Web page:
The collapse of the 73-win, record-breaking Warriors was swift, and total. The setting was an Oklahoma house of horrors, where the defending champs laid down (Harrison Barnes, literally) in a way that seemed unthinkable just a month ago. In two straight high stakes games the MVP and his merry band of ballers were embarrassed, flabbergasted, annihilated.
There’s no question at this point that the Thunder are the better team. Russell Westbrook, Kevin Durant, Serge Ibaka and Steven Adams have been the best four players on the court in three of the four games. The series goes back to Oakland at 3-1, but the next time OKC sees its home building will be in the NBA Finals. We’ve seen this movie before. Just two years ago, a much-ballyhooed superteam in Miami, led by LeBron James, Dwyane Wade and Chris Bosh, were flattened by a Spurs team composing its basketball masterpiece. We are witnessing the Thunder’s “5th Symphony.”
I’m getting flashbacks of the 2014 Spurs-Heat series. If GSW doesn’t come out firing in the third I think this series end in 5
— D. Nathan Fati (@DNFonNBA) May 25, 2016
Improbably, the record-breaking Warriors, who up until last night hadn’t lost two games in a row all season, go home with their tails between their legs facing almost certain elimination. How did it go so wrong? Let me count the ways:
- Draymond Green completely disappeared. After the “kick to the balls heard ’round the world” Green weirdly self-destructed. The one-time triple-double machine has failed to notched one in his last two games combined (12 points, 15 rebounds, 5 assists). He’s also a -73 in those disastrous two games. Maybe a suspension would’ve helped?
- Steph Curry reverted to his pre-MVP careless self as he lost his patented quickness due to a knee injury. OKC has done a phenomenal job bodying him up, as the refs are letting plenty of contact go. Westbrook is staying glued to him in 1-on-1 situations and it’s obvious Curry has lost a step since the MCL injury. He can’t create separation like he’s used to, and has become a turnover machine at the worst possible time (six in Game). He also can’t make a layup for some reason.
- They were murdered on the glass, to the tune of 56-40 (16 of them offensive rebounds) in Game 4. That followed a 52-38 beat down in Game 3. Too many times the Dubs were one-and-done while the Thunder got multiple cracks at a key bucket.
- They resorted to non-stop fouling. It seemed every time I looked up Durant, Westbrook or Adams was on the free throw line in Games 3 and 4. The Thunder shot 77 free throws in the last two games.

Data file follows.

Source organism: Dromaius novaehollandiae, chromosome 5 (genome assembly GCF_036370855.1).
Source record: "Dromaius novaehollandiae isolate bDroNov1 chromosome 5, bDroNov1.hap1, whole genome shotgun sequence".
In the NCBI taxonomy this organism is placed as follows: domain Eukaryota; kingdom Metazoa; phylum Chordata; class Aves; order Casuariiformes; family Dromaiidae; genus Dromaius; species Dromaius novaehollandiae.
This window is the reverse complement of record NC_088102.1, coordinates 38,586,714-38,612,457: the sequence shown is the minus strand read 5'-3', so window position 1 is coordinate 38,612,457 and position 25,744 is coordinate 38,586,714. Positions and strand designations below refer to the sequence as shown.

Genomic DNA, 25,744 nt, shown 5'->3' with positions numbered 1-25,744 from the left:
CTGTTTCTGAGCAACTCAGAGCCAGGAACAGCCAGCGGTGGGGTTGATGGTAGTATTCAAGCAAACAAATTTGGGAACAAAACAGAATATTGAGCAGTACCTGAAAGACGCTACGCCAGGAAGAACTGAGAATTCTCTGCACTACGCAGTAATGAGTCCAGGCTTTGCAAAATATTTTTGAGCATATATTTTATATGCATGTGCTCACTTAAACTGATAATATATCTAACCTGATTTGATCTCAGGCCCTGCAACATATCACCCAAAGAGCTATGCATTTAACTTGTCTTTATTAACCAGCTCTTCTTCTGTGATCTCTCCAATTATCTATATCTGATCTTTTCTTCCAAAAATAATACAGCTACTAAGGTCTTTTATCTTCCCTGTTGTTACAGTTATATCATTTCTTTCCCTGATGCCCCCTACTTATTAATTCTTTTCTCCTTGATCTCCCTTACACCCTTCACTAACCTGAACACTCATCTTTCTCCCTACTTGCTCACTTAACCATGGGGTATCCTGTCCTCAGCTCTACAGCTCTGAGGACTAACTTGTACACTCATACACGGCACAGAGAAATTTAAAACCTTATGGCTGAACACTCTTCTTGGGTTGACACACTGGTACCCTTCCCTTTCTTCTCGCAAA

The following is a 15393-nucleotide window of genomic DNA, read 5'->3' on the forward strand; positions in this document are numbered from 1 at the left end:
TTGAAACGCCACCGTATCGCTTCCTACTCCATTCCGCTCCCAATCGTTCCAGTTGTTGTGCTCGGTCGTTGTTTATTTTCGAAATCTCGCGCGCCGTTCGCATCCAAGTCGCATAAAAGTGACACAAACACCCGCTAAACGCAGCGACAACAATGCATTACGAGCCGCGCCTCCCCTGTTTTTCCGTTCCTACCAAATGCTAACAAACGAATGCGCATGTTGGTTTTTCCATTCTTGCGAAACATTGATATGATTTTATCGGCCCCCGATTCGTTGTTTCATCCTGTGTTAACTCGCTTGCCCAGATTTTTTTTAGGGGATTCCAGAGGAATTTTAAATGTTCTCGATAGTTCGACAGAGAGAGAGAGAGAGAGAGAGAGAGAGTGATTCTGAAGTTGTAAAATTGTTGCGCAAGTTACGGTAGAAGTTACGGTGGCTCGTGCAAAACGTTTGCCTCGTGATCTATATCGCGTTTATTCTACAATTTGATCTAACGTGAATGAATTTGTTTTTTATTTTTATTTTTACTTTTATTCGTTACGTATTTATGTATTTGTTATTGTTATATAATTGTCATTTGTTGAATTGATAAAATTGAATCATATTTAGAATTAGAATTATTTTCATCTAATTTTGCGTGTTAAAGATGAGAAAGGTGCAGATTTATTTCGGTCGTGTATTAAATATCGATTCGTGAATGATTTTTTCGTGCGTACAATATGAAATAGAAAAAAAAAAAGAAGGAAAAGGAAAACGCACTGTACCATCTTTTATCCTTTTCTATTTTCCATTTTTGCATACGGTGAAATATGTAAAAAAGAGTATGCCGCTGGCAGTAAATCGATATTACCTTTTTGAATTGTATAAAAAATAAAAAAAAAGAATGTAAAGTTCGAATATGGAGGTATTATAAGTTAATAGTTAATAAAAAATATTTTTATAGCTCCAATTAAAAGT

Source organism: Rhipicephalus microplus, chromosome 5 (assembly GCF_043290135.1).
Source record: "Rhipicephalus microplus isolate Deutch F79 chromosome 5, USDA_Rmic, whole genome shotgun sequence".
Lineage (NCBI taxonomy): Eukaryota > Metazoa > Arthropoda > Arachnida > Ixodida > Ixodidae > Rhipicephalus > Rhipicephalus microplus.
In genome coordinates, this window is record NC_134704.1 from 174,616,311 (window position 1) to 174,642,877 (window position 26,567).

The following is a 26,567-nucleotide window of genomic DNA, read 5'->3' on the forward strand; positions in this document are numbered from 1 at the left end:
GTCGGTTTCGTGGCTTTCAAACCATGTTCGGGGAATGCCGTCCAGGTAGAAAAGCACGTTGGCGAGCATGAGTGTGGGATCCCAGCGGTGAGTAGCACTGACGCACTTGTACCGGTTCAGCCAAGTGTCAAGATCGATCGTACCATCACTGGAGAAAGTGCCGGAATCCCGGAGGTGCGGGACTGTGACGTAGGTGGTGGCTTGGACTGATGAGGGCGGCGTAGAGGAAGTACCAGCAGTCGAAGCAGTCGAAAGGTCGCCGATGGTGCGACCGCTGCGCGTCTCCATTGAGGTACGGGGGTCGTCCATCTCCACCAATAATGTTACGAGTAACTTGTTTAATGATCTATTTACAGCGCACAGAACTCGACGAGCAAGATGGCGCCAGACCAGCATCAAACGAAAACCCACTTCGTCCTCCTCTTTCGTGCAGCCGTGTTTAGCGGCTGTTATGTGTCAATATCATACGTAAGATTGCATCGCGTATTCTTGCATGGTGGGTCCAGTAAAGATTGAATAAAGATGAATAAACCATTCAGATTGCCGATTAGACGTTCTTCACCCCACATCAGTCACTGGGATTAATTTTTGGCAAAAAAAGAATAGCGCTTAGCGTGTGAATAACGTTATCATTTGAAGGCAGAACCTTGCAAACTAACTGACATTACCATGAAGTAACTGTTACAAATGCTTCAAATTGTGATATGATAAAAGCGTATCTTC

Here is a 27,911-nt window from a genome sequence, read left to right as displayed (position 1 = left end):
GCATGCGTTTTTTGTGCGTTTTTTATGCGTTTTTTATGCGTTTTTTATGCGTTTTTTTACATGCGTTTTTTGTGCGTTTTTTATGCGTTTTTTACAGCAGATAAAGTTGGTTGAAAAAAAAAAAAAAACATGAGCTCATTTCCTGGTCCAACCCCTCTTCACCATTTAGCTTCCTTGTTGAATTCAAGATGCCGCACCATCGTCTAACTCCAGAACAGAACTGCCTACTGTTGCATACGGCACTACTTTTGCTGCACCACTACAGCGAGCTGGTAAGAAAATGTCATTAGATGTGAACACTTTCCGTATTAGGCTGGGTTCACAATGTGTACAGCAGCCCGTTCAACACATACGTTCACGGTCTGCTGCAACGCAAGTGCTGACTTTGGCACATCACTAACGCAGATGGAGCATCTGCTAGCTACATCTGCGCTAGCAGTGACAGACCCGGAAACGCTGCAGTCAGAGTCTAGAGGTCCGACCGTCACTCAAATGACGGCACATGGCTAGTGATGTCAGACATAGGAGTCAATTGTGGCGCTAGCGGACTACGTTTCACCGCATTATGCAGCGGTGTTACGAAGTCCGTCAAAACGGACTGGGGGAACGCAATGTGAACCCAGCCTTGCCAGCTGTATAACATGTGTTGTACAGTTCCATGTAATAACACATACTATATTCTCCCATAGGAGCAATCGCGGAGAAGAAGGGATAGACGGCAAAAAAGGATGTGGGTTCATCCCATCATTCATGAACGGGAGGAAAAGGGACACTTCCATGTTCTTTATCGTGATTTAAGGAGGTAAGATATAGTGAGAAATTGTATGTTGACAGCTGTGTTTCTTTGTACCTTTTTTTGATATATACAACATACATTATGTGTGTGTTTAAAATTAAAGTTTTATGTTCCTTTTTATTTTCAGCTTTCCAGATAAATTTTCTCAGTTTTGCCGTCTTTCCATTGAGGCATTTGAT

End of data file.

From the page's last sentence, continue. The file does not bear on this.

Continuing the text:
- Defensively they fell apart. This may be the ultimate explanation of their demise. In the regular season, Golden State ranked fifth in defensive rating. They won the title last year largely because it was so hard to score on them for long stretches. Their positional versatility was the trump card when things got tight late in games. Yet the Thunder have obliterated them in both transition and the half court. Their two superstars are getting 55+ points per game and the role players, a question mark all season, have stepped up big. In Games 3 & 4, the 73-win Golden State Warriors gave up 251 total points. That’s not a misprint.
- Billy Donovan shocked the world (well, NBA Twitter) by outcoaching Steve Kerr. Donovan abandoned the Enes Kanter/Adams combo that was the Spurs’ kryptonite early on, favoring a smaller, quicker lineup with Ibaka picking up rim-protecting and switching duties. Meanwhile the Coach of the Year Kerr has thrown way too many guys into his rotations. Anderson Varejao, Brandon Rush and Ian Clark should not be seeing non-garbage time minutes in a conference finals. Festus Ezeli couldn’t hit a free throw, yet Kerr kept going to him when it was clear OKC was going to keep putting him on the line. The strategy to turn Andre Roberson into Tony Allen by completely ignoring him defensively backfired when Roberson started hitting threes at will. It just seems like Kerr is getting flustered on the sideline just as much as his team is on the court. Again, unthinkable stuff.
Many of these factors are linked. Teams that are getting manhandled on the boards foul out of frustration. Same goes for a team that’s getting out hustled to every loose ball. The 50/50 balls have been more like 90/10 for the Thunder. Coach Kerr is scrambling for solutions as he sees his team give up flurries of points, leading to uncharacteristic coaching blunders. OKC’s frantic defense, predicated on switching, closing out hard on shooters and denying everything at the rim, has discombobulated the Warriors into forced and unforced turnovers. The trapping on a less than 100 percent Curry leads to erratic passing, leads to fast breaks, leads to crowd explosions.
A staple in this historic two-year run for Golden State has been their sense of calm under pressure, their uncanny knack for getting hot at the right time. Russ, KD and the awesome Oklahoma City crowd have stolen their resolve. Don’t count on them giving it back. Sure, the next game is in Oakland and a Game 7 would be too, if the Earth’s rotation reversed and we somehow got to a Game 7. But there’s simply no coming back from this type of utter embarrassment in two straight conference finals games. The Warriors are beaten just as absolutely as those 2014 Heat were going into Game 5 in San Antonio.
So, Thunder in 5. Imagine the odds you could have gotten on that bet. Almost as juicy as picking a Thunder-Raptors Finals. Sheesh. The NBA universe is inverted. Pull the wool from over your eyes. Time is a flat circle (maybe this has to do with Matthew McConaughey and his damn Lincoln ads).
Prove me wrong Dubs, please. We’ve been looking forward to the Western Conference Finals all season. Congrats to OKC and all, but five games is a colossal rip-off for NBA junkies. What a sad ending to this fairy tale.
One thought on “A Golden Nosedive (aka Thunder in 5)”